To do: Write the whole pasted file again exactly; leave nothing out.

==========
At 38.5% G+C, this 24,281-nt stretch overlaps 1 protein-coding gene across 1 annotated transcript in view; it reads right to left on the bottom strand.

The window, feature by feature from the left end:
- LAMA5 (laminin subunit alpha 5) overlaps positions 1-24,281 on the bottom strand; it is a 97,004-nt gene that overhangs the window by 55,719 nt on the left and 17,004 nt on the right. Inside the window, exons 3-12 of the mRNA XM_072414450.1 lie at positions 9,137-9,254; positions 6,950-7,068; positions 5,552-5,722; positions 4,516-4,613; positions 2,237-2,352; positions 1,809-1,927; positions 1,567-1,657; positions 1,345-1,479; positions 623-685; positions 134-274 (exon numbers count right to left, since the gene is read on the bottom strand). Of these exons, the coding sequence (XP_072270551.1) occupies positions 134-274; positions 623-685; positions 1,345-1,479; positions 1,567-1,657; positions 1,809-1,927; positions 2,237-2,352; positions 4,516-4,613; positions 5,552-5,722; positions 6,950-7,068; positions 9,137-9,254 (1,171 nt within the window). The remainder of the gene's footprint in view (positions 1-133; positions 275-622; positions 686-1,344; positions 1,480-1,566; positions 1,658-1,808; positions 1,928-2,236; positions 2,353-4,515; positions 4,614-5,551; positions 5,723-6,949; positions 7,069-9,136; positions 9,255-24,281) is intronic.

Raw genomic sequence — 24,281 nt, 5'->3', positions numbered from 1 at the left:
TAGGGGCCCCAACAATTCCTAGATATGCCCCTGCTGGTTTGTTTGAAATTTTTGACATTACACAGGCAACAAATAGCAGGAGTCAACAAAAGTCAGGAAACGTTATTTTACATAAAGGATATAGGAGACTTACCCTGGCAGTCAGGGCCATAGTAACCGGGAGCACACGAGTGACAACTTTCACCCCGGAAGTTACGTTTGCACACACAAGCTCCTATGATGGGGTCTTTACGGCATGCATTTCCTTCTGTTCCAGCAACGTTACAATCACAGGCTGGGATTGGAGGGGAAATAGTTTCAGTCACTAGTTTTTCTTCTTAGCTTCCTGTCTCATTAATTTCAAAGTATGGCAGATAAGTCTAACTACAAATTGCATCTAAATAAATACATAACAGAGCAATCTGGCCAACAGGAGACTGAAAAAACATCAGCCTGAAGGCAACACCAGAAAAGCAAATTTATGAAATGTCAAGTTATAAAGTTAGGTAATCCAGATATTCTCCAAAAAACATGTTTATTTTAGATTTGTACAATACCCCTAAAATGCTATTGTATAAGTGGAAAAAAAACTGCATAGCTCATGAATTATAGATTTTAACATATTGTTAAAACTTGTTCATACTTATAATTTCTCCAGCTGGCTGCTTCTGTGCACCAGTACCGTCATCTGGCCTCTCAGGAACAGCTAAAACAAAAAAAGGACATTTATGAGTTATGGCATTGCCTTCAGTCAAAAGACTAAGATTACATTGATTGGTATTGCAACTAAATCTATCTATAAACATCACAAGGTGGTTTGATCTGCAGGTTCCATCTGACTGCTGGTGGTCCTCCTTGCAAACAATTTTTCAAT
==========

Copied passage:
At 38.5% G+C, this 24,281-nt stretch overlaps 1 protein-coding gene across 1 annotated transcript in view; it reads right to left on the bottom strand.

The window, feature by feature from the left end:
- LAMA5 (laminin subunit alpha 5) overlaps positions 1-24,281 on the bottom strand; it is a 97,004-nt gene that overhangs the window by 55,719 nt on the left and 17,004 nt on the right. Inside the window, exons 3-12 of the mRNA XM_072414450.1 lie at positions 9,137-9,254; positions 6,950-7,068; positions 5,552-5,722; positions 4,516-4,613; positions 2,237-2,352; positions 1,809-1,927; positions 1,567-1,657; positions 1,345-1,479; positions 623-685; positions 134-274 (exon numbers count right to left, since the gene is read on the bottom strand). Of these exons, the coding sequence (XP_072270551.1) occupies positions 134-274; positions 623-685; positions 1,345-1,479; positions 1,567-1,657; positions 1,809-1,927; positions 2,237-2,352; positions 4,516-4,613; positions 5,552-5,722; positions 6,950-7,068; positions 9,137-9,254 (1,171 nt within the window). The remainder of the gene's footprint in view (positions 1-133; positions 275-622; positions 686-1,344; positions 1,480-1,566; positions 1,658-1,808; positions 1,928-2,236; positions 2,353-4,515; positions 4,614-5,551; positions 5,723-6,949; positions 7,069-9,136; positions 9,255-24,281) is intronic.

Raw genomic sequence — 24,281 nt, 5'->3', positions numbered from 1 at the left:
TAGGGGCCCCAACAATTCCTAGATATGCCCCTGCTGGTTTGTTTGAAATTTTTGACATTACACAGGCAACAAATAGCAGGAGTCAACAAAAGTCAGGAAACGTTATTTTACATAAAGGATATAGGAGACTTACCCTGGCAGTCAGGGCCATAGTAACCGGGAGCACACGAGTGACAACTTTCACCCCGGAAGTTACGTTTGCACACACAAGCTCCTATGATGGGGTCTTTACGGCATGCATTTCCTTCTGTTCCAGCAACGTTACAATCACAGGCTGGGATTGGAGGGGAAATAGTTTCAGTCACTAGTTTTTCTTCTTAGCTTCCTGTCTCATTAATTTCAAAGTATGGCAGATAAGTCTAACTACAAATTGCATCTAAATAAATACATAACAGAGCAATCTGGCCAACAGGAGACTGAAAAAACATCAGCCTGAAGGCAACACCAGAAAAGCAAATTTATGAAATGTCAAGTTATAAAGTTAGGTAATCCAGATATTCTCCAAAAAACATGTTTATTTTAGATTTGTACAATACCCCTAAAATGCTATTGTATAAGTGGAAAAAAAACTGCATAGCTCATGAATTATAGATTTTAACATATTGTTAAAACTTGTTCATACTTATAATTTCTCCAGCTGGCTGCTTCTGTGCACCAGTACCGTCATCTGGCCTCTCAGGAACAGCTAAAACAAAAAAAGGACATTTATGAGTTATGGCATTGCCTTCAGTCAAAAGACTAAGATTACATTGATTGGTATTGCAACTAAATCTATCTATAAACATCACAAGGTGGTTTGATCTGCAGGTTCCATCTGACTGCTGGTGGTCCTCCTTGCAAACAATTTTTCAAT